As g&p module 1 unit 1.1 week 3a the difference between direct and (anonymous for posting)
AS Government and Politics Module 1 : People & Politics Unit 1.1 Democracy & Political Participation
Week 3. The difference between direct and representative forms of democracy and their strengths and weaknesses: Representative.
What is representative democracy? * = functional representation *
Why representative democracy was developed? <ul><li>Impracticality of physical assembly </li></ul><ul><li>The masses were (in the 17 th & 18 th C </li></ul><ul><li>illiterate and therefore thought to be </li></ul><ul><li>unable to reach decisions about complex </li></ul><ul><li>political matters. Paternalism </li></ul><ul><li>The political elite ( US Founding fathers) </li></ul><ul><li>feared that the ‘tyranny of the majority’ </li></ul><ul><li>would discriminate minorities. Especially </li></ul><ul><li>that the interests of the property owning </li></ul><ul><li>classes would be swamped by the superior </li></ul><ul><li>numbers of the masses. </li></ul><ul><li>The representation of the people by a </li></ul><ul><li>minority of elected office holders was seen </li></ul><ul><li>as a desirable means of meeting the </li></ul><ul><li>concerns above. </li></ul>
James Madison "The effect of [a representative democracy is] to refine and enlarge the public views, by passing them through the medium of a chosen body of citizens, whose wisdom may best discern the true interest of the nation...."
Historical evolution of rep. Dem. In the UK The “Rump Parliament” 1649 The Bill of Rights 1688 John Locke’s Treatises 1689 The Great reform Act 1832 Third reform act 1884 The first modern manifesto: Labour 1945
Edmund Burke Edmund Burke 1729 - 1797) was an Irish statesman, author, orator, political theorist, and philosopher who, after relocating to England, served for many years in the House of Commons of Great Britain as a member of the Whig party. He is mainly remembered for his support of the cause of the American Revolutionaries, and for his later opposition to the French Revolution. Burkean representation aka The Trustee model of representation In the trustee model of representation constituents elect their representatives as 'trustees' (or 'entrust' them) for their constituency. These 'trustees' have sufficient autonomy to deliberate and act in favour of the greater common good and national interest, even if it means going against the short-term interests of their own constituencies. The model provides a solution to the problem uninformed constituents who lack the necessary knowledge on issues to take an educated position. ( Contrast with Jefferson?) " his unbiased opinion, his mature judgment, his enlightened conscience, he ought not to sacrifice to you, to any man, or to any set of men living. ... Your representative owes you, not his industry only, but his judgment; and he betrays, instead of serving you, if he sacrifices it to your opinion ".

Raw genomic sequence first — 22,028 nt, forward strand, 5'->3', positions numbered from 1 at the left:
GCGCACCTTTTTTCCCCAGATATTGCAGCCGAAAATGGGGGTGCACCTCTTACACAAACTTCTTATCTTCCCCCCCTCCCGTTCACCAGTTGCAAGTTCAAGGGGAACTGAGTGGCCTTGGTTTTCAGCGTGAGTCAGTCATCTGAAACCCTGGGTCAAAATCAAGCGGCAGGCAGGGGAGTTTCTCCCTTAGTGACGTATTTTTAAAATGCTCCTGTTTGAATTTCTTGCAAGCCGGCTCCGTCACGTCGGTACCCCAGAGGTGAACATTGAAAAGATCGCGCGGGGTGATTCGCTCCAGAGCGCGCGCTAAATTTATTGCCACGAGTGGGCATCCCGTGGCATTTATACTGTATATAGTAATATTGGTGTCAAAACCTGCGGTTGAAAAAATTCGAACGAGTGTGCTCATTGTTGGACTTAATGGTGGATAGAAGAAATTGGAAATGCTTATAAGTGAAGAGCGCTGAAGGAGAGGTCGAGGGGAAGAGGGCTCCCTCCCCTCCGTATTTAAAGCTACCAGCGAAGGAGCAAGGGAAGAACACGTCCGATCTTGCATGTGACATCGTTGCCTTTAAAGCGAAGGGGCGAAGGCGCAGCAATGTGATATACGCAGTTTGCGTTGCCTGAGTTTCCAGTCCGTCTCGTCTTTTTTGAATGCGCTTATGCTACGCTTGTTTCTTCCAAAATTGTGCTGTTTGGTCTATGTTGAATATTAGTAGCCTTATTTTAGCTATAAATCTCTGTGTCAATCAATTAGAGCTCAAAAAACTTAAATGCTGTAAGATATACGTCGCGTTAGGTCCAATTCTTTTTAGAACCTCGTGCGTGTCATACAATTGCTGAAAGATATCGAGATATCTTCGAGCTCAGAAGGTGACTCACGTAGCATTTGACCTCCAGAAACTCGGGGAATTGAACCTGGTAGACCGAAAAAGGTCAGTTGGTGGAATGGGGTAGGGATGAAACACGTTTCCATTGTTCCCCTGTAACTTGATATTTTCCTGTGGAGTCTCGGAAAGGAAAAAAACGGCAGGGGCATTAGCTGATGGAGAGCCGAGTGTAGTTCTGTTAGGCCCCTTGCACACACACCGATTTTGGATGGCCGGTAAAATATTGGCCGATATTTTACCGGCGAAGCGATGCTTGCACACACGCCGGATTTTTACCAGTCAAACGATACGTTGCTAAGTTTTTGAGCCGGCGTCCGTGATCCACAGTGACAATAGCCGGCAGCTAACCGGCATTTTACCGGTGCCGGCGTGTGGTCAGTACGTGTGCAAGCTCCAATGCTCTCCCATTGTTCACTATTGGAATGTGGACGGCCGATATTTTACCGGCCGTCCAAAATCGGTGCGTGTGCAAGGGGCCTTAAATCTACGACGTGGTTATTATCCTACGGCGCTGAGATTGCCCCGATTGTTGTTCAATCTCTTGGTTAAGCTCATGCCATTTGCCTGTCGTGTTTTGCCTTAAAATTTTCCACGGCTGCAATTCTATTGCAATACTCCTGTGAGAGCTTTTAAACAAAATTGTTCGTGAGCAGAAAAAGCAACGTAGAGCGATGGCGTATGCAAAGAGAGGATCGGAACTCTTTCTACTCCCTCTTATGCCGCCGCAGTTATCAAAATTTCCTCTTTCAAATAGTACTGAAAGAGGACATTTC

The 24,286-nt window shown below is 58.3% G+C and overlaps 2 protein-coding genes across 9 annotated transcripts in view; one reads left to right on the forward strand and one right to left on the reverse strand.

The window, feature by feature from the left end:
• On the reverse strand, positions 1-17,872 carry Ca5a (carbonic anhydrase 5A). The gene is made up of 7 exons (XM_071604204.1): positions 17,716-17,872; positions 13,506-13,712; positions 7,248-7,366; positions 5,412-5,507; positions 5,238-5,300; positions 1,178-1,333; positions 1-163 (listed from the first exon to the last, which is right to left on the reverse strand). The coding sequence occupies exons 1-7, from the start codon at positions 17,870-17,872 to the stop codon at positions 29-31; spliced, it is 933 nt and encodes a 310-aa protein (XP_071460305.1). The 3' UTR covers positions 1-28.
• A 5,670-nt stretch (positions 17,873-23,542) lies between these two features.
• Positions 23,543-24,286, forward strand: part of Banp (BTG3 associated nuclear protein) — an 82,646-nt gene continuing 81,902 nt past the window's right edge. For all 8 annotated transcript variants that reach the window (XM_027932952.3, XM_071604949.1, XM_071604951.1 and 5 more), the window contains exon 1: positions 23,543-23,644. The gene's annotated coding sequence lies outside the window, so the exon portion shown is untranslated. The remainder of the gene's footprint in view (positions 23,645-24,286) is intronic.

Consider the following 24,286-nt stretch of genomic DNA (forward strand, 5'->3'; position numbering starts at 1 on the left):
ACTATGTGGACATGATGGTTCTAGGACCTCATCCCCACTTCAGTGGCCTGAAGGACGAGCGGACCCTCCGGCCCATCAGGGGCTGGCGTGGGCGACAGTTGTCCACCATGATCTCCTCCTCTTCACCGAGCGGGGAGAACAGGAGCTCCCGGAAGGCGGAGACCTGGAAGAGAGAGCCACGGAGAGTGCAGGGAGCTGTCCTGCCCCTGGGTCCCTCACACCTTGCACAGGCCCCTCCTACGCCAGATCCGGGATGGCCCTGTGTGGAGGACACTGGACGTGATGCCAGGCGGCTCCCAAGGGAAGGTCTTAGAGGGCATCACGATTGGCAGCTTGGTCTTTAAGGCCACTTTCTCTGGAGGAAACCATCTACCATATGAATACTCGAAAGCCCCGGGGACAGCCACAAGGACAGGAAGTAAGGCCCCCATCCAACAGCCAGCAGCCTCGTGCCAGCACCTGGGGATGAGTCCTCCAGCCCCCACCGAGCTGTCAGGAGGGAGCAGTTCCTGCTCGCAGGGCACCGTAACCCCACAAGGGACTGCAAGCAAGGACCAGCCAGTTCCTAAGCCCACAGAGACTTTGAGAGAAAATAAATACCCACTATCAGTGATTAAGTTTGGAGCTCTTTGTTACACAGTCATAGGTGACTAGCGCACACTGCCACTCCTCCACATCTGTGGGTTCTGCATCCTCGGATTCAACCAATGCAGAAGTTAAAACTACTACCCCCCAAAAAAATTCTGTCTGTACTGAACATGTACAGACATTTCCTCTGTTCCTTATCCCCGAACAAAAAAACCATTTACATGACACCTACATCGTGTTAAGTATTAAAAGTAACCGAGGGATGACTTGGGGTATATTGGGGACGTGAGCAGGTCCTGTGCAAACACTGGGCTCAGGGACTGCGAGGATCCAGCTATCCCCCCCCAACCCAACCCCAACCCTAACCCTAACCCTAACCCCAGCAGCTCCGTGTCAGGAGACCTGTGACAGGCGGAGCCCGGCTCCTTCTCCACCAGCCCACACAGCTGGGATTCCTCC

Parliamentary representation The British Westminster system was not originally designed for political parties, and some of the greatest early prime ministers, like Pitt the Younger , are well-known to have detested its developing partisan nature. The parties are officially registered, but their role in parliament is not officially recognised: the electorate votes for members of parliament, who officially merely happen to be generally party-aligned. The parties can be seen as accidental collections of members of parliament who generally vote the same way, but this system is not built into parliamentary law. However, unlike the American system, there is a much stronger relationship between the party structure and their arrangement in government - the party leader is usually the prime ministerial candidate at each election, and even opposition parties have 'shadow ministers' (declaring the role in government they would have were their party in power) - an arrangement possible since the prime minister, unlike a president, is not head of state but just first among equals in parliament, with a role of head of the executive only officially recognised as late as 1905.
Parliamentary (party) representation <ul><li>19thC saw ‘pure’ Burkean independence compromised by the development </li></ul><ul><li>of political parties </li></ul><ul><li>Representaives therefore had to balance Burkean judgement with the </li></ul><ul><li>the interests of their constituents and the demands of party discipline (doctrine </li></ul><ul><li>of the mandate) </li></ul><ul><li>The mid 19thC (before the advent of unified party structures) is therefore </li></ul><ul><li>sometimes referred to as The golden Age of the British MP (1846-1867?) </li></ul><ul><li>Even today party whipping can be suspended and MPs are allowed a </li></ul><ul><li>“ Free vote” eg. Abortion & smoking ban legislation. </li></ul><ul><li>Party Delegation? Now MPs appear so loyal that they have become effective </li></ul><ul><li>delegates of their party (doctrine of the mandate/legitimacy?)...what voters </li></ul><ul><li>have made their choice upon...so ‘rebels’ should consult local party or </li></ul><ul><li>constituents. </li></ul>
Representative democracy in the UK <ul><li>In our Parliamentary democracy our bicameral house holds political sovereignty. </li></ul><ul><li>It is the source of all political authority. Even Cameron with his ‘inherited’ monarchical </li></ul><ul><li>powers can only act with support of parliament. </li></ul><ul><li>Government (the executive) is drawn from Parliament (the legislature), and the former </li></ul><ul><li>is accountable to the latter (“checks & balances”). There are a few exceptions (Royal </li></ul><ul><li>Perogative). </li></ul><ul><li>All citizens are represented by members of parliament representing a constituency </li></ul>